ABIDJAN, Ivory Coast (BP) – Dinner was a far cry from an Arkansas Baptist church supper.
On this night, six members of Arkansas’ Valley Baptist Church in Searcy squeezed into a modest Muslim home in Abidjan, Ivory Coast, and dipped their spoons into African groundnut stew and fish sauce served over attiéké, the staple Ivorian food made from cassava. They were eating with a local family who was breaking their Ramadan fast.
“Man, you couldna told me 10 years ago I’d be over here eatin’ with a Muslim,” Paul Yingling said with an incredulous shake of his head. But then, you couldn’t have told Yingling, and his wife, Jan, that God would so burden their hearts for Muslims that they would find themselves traveling to West Africa to tell stories about Christ. Yingling is an auto technician in Searcy, a town about an hour northeast of Little Rock. The Yinglings were part of the team of Valley Baptist Church volunteers who first journeyed to Abidjan last year to see how their hometown church might impact a West African city far away.
The small home belongs to a hospitable and dignified man named Seidou. He shares it with his immediate family, as well as a brother and his two wives. Seidou and his three brothers, all tall and stately, have gathered for the meal tonight. Like many immigrants, they came to Abidjan from Burkina Faso looking for work. Two of the wives, dressed in vibrantly colored traditional gowns with matching scarves knotted around their heads, serve the men and guests and then disappear back to the “kitchen” outside the front door.
IMB missionaries Mike and Heather McAfee, and their children, Caleb, Karis and Benjamin, are here as well, thanks to Southern Baptists’ Lottie Moon Christmas Offering and Cooperative Program, which support more than 4,800 Southern Baptist workers overseas. The McAfees, friends of Seidou’s family, are urban church planters in Abidjan, the economic capital of the country. Its ever-growing population of at least 6 million reflects the diversity of West Africa: city dwellers speak 60 indigenous languages, with French as the official language, a remnant of its colonial past. Religious practices in the city reflect the same cultural mélange: Islam, Catholicism and African tribal religions influence daily lives. Evangelicals are in the minority.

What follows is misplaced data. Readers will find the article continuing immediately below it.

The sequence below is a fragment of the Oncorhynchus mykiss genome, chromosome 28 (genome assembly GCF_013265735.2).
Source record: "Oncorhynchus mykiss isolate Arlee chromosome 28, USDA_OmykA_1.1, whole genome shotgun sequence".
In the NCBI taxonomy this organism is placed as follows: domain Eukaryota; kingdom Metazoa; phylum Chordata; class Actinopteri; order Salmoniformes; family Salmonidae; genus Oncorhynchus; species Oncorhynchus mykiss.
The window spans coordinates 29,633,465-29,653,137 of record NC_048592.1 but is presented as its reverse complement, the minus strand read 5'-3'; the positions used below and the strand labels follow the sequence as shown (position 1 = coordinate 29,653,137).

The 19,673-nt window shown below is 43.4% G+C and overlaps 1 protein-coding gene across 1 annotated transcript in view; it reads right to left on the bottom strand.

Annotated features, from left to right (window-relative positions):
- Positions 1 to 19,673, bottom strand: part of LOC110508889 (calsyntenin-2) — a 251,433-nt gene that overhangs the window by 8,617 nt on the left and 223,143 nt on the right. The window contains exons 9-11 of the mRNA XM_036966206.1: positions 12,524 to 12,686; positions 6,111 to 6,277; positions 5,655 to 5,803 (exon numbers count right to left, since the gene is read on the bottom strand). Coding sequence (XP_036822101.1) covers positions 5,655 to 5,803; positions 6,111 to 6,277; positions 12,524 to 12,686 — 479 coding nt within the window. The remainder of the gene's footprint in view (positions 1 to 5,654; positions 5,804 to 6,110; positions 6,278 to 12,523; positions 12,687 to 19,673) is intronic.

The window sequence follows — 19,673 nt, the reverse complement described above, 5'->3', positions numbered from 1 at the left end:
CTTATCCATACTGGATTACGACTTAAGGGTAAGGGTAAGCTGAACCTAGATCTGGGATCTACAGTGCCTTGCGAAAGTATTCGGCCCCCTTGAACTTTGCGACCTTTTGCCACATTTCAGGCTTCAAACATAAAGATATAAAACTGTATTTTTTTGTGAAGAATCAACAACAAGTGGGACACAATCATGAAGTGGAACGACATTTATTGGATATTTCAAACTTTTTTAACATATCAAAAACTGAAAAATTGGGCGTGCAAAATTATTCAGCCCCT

Mike and Heather wear many hats as they work with Ivorian churches and seek to establish new church plants in this sprawling metropolis. They train, they encourage, and they evangelize. They also network and thus have turned to Southern Baptist churches in the U.S. to partner in this sacred effort. One of these churches is Valley Baptist Church. On the church’s first visit, the McAfees introduced the team of five women and one man to areas of the city where they saw potential for a church plant. The team worked with translators and members of the local Treichville Baptist Church to meet neighborhood residents and engage them with Bible stories.
One morning they ventured to Attécoubé, northwest of the central business district of Abidjan. To get there they traveled up a rutted dirt road muddied by recent rains to where a Treichville church member named Mama Tra lives. There, Mama Tra shared with them how she hoped a small plot of land she gave to the Lord could be the place for a new church. Then the team fanned out into the neighborhood to pray in homes and share Bible stories with those they met. It was the first time Paul and Jan Yingling shared their faith with a Muslim.
Later, Paul Yingling described the dynamic of joining with the Treichville church to impact Abidjan.
“The believers here … want to reach this city for Christ. They are capable of sharing the gospel; it just kind of helps that we’re here – it kind of gets their foot in the door, you know. …They love God and even though I’m a country boy from Arkansas, we’re able to come together in one accord and share the gospel for Christ,” Yingling says.
“We have been blessed with the fact that we have monetary resources but also the fact that we’re free to worship, we’re uninhibited, we can share the gospel any way we want,” Yingling continues. “But a lot of times we sit on the pew and we don’t fulfill the Great Commission.”